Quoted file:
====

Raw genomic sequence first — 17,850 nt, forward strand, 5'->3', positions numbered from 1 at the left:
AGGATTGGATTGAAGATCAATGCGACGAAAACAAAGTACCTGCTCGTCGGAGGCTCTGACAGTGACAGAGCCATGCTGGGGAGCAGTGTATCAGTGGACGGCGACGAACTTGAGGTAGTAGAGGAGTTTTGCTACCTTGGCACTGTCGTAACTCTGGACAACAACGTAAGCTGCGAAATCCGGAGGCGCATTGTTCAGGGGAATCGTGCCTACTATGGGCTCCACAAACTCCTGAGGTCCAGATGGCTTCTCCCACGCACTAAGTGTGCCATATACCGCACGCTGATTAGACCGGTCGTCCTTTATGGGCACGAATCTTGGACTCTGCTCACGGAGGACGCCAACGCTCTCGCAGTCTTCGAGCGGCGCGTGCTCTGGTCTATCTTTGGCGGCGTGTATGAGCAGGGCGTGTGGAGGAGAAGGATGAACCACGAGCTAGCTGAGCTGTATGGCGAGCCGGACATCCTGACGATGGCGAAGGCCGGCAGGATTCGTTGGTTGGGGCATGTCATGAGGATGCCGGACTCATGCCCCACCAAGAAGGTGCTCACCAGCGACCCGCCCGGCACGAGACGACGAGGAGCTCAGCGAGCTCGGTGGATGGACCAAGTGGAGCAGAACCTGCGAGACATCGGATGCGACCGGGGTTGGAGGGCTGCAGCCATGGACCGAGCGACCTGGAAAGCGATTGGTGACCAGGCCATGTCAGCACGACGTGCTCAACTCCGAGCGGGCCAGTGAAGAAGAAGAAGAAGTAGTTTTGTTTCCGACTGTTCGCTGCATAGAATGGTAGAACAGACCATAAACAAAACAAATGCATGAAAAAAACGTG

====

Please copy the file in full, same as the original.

Raw genomic sequence first — 17,850 nt, forward strand, 5'->3', positions numbered from 1 at the left:
AGGATTGGATTGAAGATCAATGCGACGAAAACAAAGTACCTGCTCGTCGGAGGCTCTGACAGTGACAGAGCCATGCTGGGGAGCAGTGTATCAGTGGACGGCGACGAACTTGAGGTAGTAGAGGAGTTTTGCTACCTTGGCACTGTCGTAACTCTGGACAACAACGTAAGCTGCGAAATCCGGAGGCGCATTGTTCAGGGGAATCGTGCCTACTATGGGCTCCACAAACTCCTGAGGTCCAGATGGCTTCTCCCACGCACTAAGTGTGCCATATACCGCACGCTGATTAGACCGGTCGTCCTTTATGGGCACGAATCTTGGACTCTGCTCACGGAGGACGCCAACGCTCTCGCAGTCTTCGAGCGGCGCGTGCTCTGGTCTATCTTTGGCGGCGTGTATGAGCAGGGCGTGTGGAGGAGAAGGATGAACCACGAGCTAGCTGAGCTGTATGGCGAGCCGGACATCCTGACGATGGCGAAGGCCGGCAGGATTCGTTGGTTGGGGCATGTCATGAGGATGCCGGACTCATGCCCCACCAAGAAGGTGCTCACCAGCGACCCGCCCGGCACGAGACGACGAGGAGCTCAGCGAGCTCGGTGGATGGACCAAGTGGAGCAGAACCTGCGAGACATCGGATGCGACCGGGGTTGGAGGGCTGCAGCCATGGACCGAGCGACCTGGAAAGCGATTGGTGACCAGGCCATGTCAGCACGACGTGCTCAACTCCGAGCGGGCCAGTGAAGAAGAAGAAGAAGTAGTTTTGTTTCCGACTGTTCGCTGCATAGAATGGTAGAACAGACCATAAACAAAACAAATGCATGAAAAAAACGTG